Your mouth reveals a lot about your health and poor oral hygiene can really adversely affect your well-being. Gum problems like gingivitis and plaque can cause halitosis and mouth sores. Prevent gingivitis by using nettle tea extracts with your mouthwash while gargling.

Preparation and side effects.

Nettle leaf can be use externally as an ointment and also consumed as nettle tea. To make nettle tea, just steep one to two teaspoons of dried nettle leaves in boiling water for 5–10 minutes and your wonderful cup of nettle tea is ready! You can add nettle root tinctures for added benefits. You can also flavor your cup of nettle tea with lime and honey. This herbal panacea is a one stop solution for almost all health troubles!

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As with any herbal or medical treatment, it doesn’t always agree with everyone, and drinking nettle tea may cause stomach aches in some. Pregnant women and nursing mothers should also consult a doctor before trying out nettle tea. Though it is safe to use on children you should still consult a pediatrician before adding it to their diets.

Carry nettle leaf tea bags whenever you travel. Make it your constant companion for a healthy future!

Featured photo credit: Shutterstock via shutterstock.com

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Last Updated on September 16, 2019

How to Stop Procrastinating: 11 Practical Ways for Procrastinators

How to Stop Procrastinating: 11 Practical Ways for Procrastinators

You have a deadline looming. However, instead of doing your work, you are fiddling with miscellaneous things like checking email, social media, watching videos, surfing blogs and forums. You know you should be working, but you just don’t feel like doing anything.

We are all familiar with the procrastination phenomenon. When we procrastinate, we squander away our free time and put off important tasks we should be doing them till it’s too late. And when it is indeed too late, we panic and wish we got started earlier.

The chronic procrastinators I know have spent years of their life looped in this cycle. Delaying, putting off things, slacking, hiding from work, facing work only when it’s unavoidable, then repeating this loop all over again. It’s a bad habit that eats us away and prevents us from achieving greater results in life.

Don’t let procrastination take over your life. Here, I will share my personal steps on how to stop procrastinating. These 11 steps will definitely apply to you too:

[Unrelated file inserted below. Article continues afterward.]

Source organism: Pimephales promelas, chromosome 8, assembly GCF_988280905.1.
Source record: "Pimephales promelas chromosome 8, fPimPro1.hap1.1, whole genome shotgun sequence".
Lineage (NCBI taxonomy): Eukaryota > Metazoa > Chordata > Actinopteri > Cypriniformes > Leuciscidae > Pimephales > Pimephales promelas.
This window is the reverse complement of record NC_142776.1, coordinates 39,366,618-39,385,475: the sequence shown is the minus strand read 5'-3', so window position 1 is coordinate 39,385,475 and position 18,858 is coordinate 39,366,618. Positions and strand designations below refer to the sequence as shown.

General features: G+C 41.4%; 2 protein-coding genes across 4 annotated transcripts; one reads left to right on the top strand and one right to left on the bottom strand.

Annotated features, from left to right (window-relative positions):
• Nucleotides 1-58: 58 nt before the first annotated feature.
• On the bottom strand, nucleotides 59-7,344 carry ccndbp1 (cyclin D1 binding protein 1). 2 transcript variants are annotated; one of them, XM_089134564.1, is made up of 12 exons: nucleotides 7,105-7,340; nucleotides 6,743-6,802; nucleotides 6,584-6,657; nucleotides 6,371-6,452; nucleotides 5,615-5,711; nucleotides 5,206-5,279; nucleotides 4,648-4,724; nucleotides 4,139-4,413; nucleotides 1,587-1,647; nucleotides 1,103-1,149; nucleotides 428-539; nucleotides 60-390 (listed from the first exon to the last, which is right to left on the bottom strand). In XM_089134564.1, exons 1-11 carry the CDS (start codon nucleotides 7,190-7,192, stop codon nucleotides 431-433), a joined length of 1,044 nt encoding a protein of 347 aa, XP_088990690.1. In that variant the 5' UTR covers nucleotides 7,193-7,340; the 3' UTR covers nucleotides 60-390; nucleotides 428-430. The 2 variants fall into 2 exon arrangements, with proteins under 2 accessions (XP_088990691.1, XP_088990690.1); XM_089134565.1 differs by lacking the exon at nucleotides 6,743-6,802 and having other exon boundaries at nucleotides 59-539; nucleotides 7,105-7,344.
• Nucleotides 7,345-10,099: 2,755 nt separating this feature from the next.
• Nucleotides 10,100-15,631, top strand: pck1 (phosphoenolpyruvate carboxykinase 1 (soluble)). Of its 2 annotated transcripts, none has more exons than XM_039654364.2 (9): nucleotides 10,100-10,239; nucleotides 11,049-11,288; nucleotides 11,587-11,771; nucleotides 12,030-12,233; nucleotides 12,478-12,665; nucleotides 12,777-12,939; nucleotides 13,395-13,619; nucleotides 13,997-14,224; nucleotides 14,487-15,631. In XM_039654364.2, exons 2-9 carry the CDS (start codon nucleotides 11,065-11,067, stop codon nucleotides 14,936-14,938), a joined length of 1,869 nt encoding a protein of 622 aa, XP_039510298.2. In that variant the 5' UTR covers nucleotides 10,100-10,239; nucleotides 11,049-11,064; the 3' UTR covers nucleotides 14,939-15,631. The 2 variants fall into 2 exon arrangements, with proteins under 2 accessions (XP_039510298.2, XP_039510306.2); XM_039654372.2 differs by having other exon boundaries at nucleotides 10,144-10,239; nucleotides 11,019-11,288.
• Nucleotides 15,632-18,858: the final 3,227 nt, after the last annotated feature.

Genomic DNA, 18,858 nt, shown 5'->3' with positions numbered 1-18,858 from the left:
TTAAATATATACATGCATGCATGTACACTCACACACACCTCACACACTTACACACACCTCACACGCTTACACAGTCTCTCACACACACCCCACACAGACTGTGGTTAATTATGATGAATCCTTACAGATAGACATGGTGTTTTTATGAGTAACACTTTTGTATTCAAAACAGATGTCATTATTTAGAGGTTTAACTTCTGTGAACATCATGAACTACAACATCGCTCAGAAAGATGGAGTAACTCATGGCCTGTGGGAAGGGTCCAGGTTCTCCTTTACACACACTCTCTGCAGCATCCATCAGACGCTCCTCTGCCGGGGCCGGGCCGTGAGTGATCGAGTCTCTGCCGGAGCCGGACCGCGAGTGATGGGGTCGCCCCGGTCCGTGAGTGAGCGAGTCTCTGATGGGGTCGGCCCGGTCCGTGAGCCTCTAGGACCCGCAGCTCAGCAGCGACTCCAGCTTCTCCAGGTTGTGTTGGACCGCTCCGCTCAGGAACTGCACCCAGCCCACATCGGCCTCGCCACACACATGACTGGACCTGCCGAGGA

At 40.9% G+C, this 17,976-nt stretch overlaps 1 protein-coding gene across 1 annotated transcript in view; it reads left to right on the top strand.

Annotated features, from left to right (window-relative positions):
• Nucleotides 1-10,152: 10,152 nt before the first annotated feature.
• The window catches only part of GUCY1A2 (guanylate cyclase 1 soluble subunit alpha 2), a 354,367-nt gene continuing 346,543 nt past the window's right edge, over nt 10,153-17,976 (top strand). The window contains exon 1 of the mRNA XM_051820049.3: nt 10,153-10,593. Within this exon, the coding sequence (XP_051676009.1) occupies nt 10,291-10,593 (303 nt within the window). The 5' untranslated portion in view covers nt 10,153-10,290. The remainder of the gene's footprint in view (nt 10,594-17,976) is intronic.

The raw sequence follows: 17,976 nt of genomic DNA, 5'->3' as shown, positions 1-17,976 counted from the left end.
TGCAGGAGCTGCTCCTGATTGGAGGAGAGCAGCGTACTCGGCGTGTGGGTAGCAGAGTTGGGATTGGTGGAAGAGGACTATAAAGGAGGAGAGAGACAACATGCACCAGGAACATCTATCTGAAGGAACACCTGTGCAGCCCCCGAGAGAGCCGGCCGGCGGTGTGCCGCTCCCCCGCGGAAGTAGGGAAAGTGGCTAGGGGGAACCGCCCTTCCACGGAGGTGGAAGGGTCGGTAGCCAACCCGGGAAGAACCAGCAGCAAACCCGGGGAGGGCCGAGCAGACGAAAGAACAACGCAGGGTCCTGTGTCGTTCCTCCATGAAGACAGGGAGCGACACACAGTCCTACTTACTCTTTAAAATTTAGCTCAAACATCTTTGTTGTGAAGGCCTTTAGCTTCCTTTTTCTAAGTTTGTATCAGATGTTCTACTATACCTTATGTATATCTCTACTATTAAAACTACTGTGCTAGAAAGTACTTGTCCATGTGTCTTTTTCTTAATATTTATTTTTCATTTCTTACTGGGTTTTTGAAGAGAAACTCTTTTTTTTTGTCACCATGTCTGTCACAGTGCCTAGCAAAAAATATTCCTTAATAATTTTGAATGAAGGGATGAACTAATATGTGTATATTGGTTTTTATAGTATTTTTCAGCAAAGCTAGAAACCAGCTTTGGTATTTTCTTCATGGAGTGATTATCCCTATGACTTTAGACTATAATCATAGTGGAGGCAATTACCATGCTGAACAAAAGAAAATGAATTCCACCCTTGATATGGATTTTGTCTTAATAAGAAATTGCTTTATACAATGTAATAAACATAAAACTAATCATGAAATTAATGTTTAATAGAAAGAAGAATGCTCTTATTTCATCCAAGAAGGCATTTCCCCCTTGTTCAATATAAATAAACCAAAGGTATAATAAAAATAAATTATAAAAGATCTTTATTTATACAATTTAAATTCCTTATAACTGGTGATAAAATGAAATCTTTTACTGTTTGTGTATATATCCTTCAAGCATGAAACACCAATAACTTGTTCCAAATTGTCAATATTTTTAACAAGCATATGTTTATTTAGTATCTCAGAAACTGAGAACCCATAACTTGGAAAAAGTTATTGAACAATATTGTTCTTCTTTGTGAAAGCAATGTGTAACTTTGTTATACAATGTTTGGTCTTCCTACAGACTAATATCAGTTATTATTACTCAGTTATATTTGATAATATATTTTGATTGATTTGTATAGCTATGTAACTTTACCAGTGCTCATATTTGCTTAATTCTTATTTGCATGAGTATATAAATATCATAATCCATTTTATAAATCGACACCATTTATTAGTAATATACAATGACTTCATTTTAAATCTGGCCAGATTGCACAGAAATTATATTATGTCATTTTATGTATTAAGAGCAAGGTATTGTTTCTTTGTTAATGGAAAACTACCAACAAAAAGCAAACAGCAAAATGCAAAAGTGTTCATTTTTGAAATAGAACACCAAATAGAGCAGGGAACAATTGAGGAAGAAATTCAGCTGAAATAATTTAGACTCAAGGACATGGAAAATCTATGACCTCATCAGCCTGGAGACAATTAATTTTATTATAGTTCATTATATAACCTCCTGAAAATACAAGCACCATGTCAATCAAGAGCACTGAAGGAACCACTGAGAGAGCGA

1. Break Your Work into Little Steps

Part of the reason why we procrastinate is because subconsciously, we find the work too overwhelming for us. Break it down into little parts, then focus on one part at the time. If you still procrastinate on the task after breaking it down, then break it down even further. Soon, your task will be so simple that you will be thinking “gee, this is so simple that I might as well just do it now!”.

For example, I’m currently writing a new book (on How to achieve anything in life). Book writing at its full scale is an enormous project and can be overwhelming. However, when I break it down into phases such as –

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  • (1) Research
  • (2) Deciding the topic
  • (3) Creating the outline
  • (4) Drafting the content
  • (5) Writing Chapters #1 to #10,
  • (6) Revision
  • (7) etc.

Suddenly it seems very manageable. What I do then is to focus on the immediate phase and get it done to my best ability, without thinking about the other phases. When it’s done, I move on to the next.

2. Change Your Environment

Different environments have different impact on our productivity. Look at your work desk and your room. Do they make you want to work or do they make you want to snuggle and sleep? If it’s the latter, you should look into changing your workspace.

One thing to note is that an environment that makes us feel inspired before may lose its effect after a period of time. If that’s the case, then it’s time to change things around. Refer to Steps #2 and #3 of 13 Strategies To Jumpstart Your Productivity, which talks about revamping your environment and workspace.

3. Create a Detailed Timeline with Specific Deadlines

Having just 1 deadline for your work is like an invitation to procrastinate. That’s because we get the impression that we have time and keep pushing everything back, until it’s too late.

Break down your project (see tip #1), then create an overall timeline with specific deadlines for each small task. This way, you know you have to finish each task by a certain date. Your timelines must be robust, too – i.e. if you don’t finish this by today, it’s going to jeopardize everything else you have planned after that. This way it creates the urgency to act.

My goals are broken down into monthly, weekly, right down to the daily task lists, and the list is a call to action that I must accomplish this by the specified date, else my goals will be put off.